I’m a sucker for a good marriage plot. Nearly every genre of classic film works better during the golden era but marriage plots are particularly unique. For one, they showcase the gender dynamics of the time and present new ways of looking at marriage and relationships within the safe confines of cinema. It’s why I say, “If you think women weren’t strong during the Golden Era, you aren’t watching the right movies.” The First Hundred Years is a film whose plot is similar to The Awful Truth (1937) yet sneakily injects questions of women’s autonomy, particularly in the workplace, and the concessions made in order for a marriage to succeed.
David and Lynn Conway (Robert Montgomery and Virginia Bruce) have been happily married for five years. But when David gets a new job in New Bedford, Lynn is unwilling to give up her job as a press manager in New York in order to move. The two stubbornly decide to divorce but find it impossible to escape each other.
Like The Lady From Cheyenne (1941), I enjoy how cinema of this period snuck in questions of women’s independence, forcing the audience to question why things are how they are. In this case, David and Lynn love each other, but David is irritated that his wife makes more money than he does. The two aren’t destitute, but for David he feels he’s lost his dignity by having Lynn pay for their maid. Really, it’s hard to believe David isn’t mad that Lynn isn’t much of a homemaker. Regardless, he assumes she’ll drop her career and move to be with him leaving Lynn to ask, “Why?” Melvin Baker adapts a play by Norman Krasna that questions why women are assumed to live and breathe for their husbands. Lynn asks David if he’d do the same for her? Why can’t he make concessions and compromise for her? And Lynn never backs down from that opinion, even telling a court judge “that’s a man’s opinion” when he tries to make her see reason and just do what her husband wants.
As with The Awful Truth the two divorce and realize they still love each other, but none of that seems to matter in the grand scheme of things. Much like Adam’s Rib (1949), the audience understands each character, but sympathy lands with the woman. David’s notions are outdated and ridiculous. He refers to Lynn as a “wet nurse” for celebrities yet his yacht building career has its own snootiness. Lynn tells him he has a comfortable life, so why rock the boat? When Lynn is required to pay David alimony – a decision made out of judicial spite than logic – David decides to take it out of petulance despite his earlier “integrity” which led him down this path. The film has to end with the lovers reunited, and it’s hard not to see this as an ending of convenience that dampens their relationship overall. Lynn discovers she’s pregnant and up until then that’s the only reason compelling enough for her to come back to the marriage. It’s hard not to question whether this is a settling for Lynn rather than a reunion of this couple.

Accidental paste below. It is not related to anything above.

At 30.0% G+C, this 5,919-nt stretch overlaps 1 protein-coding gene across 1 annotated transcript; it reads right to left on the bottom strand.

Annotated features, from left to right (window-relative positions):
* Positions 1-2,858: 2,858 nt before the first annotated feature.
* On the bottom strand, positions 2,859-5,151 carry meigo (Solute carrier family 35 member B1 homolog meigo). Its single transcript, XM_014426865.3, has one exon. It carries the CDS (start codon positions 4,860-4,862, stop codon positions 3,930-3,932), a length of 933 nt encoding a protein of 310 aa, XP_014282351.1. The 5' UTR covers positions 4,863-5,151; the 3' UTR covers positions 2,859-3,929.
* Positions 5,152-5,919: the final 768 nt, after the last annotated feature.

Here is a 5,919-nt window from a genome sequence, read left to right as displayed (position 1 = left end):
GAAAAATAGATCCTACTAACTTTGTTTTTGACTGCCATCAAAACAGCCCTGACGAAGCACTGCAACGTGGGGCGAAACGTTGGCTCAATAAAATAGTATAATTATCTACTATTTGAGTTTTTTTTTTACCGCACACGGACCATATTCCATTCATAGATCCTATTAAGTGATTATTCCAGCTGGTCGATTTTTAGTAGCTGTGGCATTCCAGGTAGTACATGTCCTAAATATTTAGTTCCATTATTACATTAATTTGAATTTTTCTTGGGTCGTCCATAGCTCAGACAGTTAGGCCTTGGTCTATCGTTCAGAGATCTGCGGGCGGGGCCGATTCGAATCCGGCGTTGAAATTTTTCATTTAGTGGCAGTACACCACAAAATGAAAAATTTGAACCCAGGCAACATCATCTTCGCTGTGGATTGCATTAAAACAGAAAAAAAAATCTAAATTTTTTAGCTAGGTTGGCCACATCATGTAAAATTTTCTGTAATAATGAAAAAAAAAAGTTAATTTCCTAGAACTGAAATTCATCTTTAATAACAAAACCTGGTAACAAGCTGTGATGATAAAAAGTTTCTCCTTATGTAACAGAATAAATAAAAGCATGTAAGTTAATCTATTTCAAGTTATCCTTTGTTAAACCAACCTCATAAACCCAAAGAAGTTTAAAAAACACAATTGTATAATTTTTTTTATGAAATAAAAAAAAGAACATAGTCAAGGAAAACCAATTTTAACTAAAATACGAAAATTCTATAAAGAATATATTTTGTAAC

Compared to Cary Grant and Irene Dunne, whose characters lived in a champagne-soaked bubble of beauty and glamour, Robert Montgomery and Virginia Bruce are down-to-Earth. (Sure, Bruce wears some exquisite clothes created by Dolly Tree – and the hats in this are second-to-none!) I’ve enjoyed Bruce in everything I’ve seen her in – yes, including The Invisible Woman (1940) – and her work here is fantastic. Unlike your Jean Arthurs or Ann Sotherns, Bruce has an earthiness. The camera enjoys giving her many a close-up, her hooded gaze looking at Montgomery with a mix of lust and adoration perfectly captured during a moment where a guy plays a Native American drum. (It’s a scene you have to see to understand.) Montgomery is the quintessential Average Joe; he’s a man who I always buy more as a classic television star more than a movie star. His character isn’t particularly wacky, mean, or romantic. He’s just….Robert Montgomery. Then again you need that sense of normality when paired against the debonair Warren William who plays Lynn’s boss.
Released on Warner Archive in a clean transfer, The First Hundred Years is another fantastic effort from director Richard Thorpe, a man best known for his frothy Esther Williams features as well as the marvelous A Date With Judy (1948). Virginia Bruce continues to be an unsung leading lady you all should know.
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A freelance film critic whose work fuels the Rotten Tomatoes meter. I've been published on The Hollywood Reporter, Remezcla, and The Daily Beast. I've been featured in the L.A. Times. I currently run two podcasts, Citizen Dame and Ticklish Business.